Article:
•     A neurologist can conduct detailed examinations of a patient’s brain by reading CT scans or MRI scans to make a proper diagnosis.
  •     A psychiatrist will focus on a patient’s mental and emotional health needs, prescribing medications to help with mood, and recommending various behaviors and activities that can help a patient be happier day-to-day.
  •     Occupational therapists or physical therapists can help a patient cope with changes in abilities and work to extend physical health and level of independence.

You’ll also benefit by contacting several organizations outside the realm of doctors and hospitals. With instances of Alzheimer’s on the rise, more groups than ever specialize in helping people cope with the disease.

  •     The Alzheimer’s Association is a large, nationwide group that has local chapters in many regions. There’s likely one near you. They’re a great resource for information, references and support. 
  •     The National Association of Area Agencies on Aging also provides extensive services to older adults. The number of Americans over age 65 continues to grow, and so do the services available to them. 
  •     Local senior centers are cropping up in cities and towns all over the country. There’s likely a senior center near you that can offer advice, activities and services.
  •     Alzheimer’s.gov is managed by the U.S. Department of Health and Human Services and provides free information.
  •     Dementia Friendly America is an organization that builds awareness and empowers communities to support people who are living with any type of dementia and their caregivers.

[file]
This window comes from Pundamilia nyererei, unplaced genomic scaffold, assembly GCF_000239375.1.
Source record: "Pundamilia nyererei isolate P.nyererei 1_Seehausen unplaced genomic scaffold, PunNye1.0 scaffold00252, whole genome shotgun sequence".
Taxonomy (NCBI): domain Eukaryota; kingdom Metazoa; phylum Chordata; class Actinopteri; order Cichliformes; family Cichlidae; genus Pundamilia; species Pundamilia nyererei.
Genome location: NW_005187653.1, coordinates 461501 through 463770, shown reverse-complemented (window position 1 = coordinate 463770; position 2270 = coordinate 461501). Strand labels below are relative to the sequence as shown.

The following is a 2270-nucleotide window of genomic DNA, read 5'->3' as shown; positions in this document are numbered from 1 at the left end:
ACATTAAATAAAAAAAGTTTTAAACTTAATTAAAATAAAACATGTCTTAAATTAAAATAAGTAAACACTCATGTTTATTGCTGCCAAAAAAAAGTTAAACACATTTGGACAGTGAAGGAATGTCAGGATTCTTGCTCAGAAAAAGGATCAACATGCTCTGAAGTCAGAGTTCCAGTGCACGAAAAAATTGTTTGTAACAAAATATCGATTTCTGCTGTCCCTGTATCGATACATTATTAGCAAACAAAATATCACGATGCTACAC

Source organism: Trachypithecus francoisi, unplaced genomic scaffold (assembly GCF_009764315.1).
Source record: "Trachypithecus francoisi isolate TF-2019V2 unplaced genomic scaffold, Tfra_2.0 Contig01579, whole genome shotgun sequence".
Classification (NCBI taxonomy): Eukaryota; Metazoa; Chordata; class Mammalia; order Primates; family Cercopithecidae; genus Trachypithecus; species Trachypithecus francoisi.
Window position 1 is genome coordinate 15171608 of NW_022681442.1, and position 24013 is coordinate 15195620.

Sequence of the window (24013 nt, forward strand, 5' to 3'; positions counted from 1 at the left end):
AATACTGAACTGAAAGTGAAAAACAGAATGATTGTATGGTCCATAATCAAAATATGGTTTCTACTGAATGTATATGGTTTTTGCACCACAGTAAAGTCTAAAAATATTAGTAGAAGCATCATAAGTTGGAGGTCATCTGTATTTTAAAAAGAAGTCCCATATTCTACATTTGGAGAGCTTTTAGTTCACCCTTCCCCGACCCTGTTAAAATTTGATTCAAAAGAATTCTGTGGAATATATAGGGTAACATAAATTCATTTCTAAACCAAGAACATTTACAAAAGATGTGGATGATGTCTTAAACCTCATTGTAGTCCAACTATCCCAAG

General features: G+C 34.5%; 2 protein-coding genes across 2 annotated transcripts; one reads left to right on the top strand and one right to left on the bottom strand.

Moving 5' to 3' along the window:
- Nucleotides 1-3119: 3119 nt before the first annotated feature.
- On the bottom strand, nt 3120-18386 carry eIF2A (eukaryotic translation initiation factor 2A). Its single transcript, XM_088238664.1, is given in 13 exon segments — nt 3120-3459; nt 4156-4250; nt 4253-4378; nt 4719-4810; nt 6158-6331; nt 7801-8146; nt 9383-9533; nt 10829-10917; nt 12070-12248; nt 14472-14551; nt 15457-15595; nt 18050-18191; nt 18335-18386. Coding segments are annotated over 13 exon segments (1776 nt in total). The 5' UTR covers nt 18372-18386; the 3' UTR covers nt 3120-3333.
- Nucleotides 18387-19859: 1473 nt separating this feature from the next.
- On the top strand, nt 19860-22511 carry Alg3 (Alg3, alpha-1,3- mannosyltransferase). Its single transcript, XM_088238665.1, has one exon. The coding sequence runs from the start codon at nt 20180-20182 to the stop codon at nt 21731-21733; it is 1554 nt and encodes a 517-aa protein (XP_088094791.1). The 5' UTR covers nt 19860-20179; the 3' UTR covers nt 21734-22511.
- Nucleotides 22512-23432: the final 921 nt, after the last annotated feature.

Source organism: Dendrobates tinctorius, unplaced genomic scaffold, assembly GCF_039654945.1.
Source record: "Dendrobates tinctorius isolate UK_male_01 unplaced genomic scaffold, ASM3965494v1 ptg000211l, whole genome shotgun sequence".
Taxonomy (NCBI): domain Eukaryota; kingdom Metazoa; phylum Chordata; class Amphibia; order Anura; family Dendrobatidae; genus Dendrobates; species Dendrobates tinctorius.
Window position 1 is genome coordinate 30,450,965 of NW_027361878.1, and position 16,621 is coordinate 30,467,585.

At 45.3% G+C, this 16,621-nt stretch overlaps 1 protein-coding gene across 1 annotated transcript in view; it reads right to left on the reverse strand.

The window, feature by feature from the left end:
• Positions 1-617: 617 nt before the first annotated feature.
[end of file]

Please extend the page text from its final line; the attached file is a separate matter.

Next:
4. Caregivers

Alzheimer’s facts include statistics about caregivers. As stated above, over 11 million Americans provide unpaid care to people living with Alzheimer’s. This usually means that spouses and adult children are the people most often called upon to do a great deal of the work involved with Alzheimer’s care.

Statistics from 2020 show that an unpaid caregiver spent an average of just over 26 hours per week providing Alzheimer’s care for a loved one. This translates into a tremendous cost to the caregiver in the form of time off of work, lost wages, out of pocket expenses and career disruptions, as well as emotional difficulty.

Coping with Alzheimer’s disease can be stressful. This is also true for the caregiver. The behavior changes that occur in someone with Alzheimer’s can be challenging for family members. As the disease progresses, and the patient requires more care and attention, caregivers are likely to experience anxiety and depression. The intimacy of a relationship can suffer with memory loss, which can also be deeply traumatic for a family caregiver to experience.

The family caregiver must seek help. And help is out there. The caregiver’s physical health, emotional health and financial health are all important to maintain. It’s important to remember that the patient would want their caregiving family members to remain as healthy and happy as possible. Use the online resources mentioned above and talk with your doctors about any and all services available to you. Seek out support groups. You don’t have to go through it alone.

5. Prevention

The likelihood of any disease or disorder increases with age. And so for people over age 65, it’s more important than ever to maintain a healthy lifestyle. Daily moderate exercise within the limits set by a doctor is widely known to be the most effective step anyone can take toward disease prevention.

A healthy diet is also an obvious smart choice to make for fending off disease. Brain and heart-healthy foods are readily available. Educate yourself on what good choices and proper portions look like. 

Keep your mind active with games, puzzles, books and socializing. These activities are shown to “exercise” your mind, and they keep your life fun!

If you have questions about Alzheimer’s facts or memory care at Heritage Senior Living Communities, don’t hesitate to contact us. Even if you want to know about the possibility of eventual memory care, we can show you how our continuous care will provide the best lifestyle at any and every stage of life, even as needs change over time.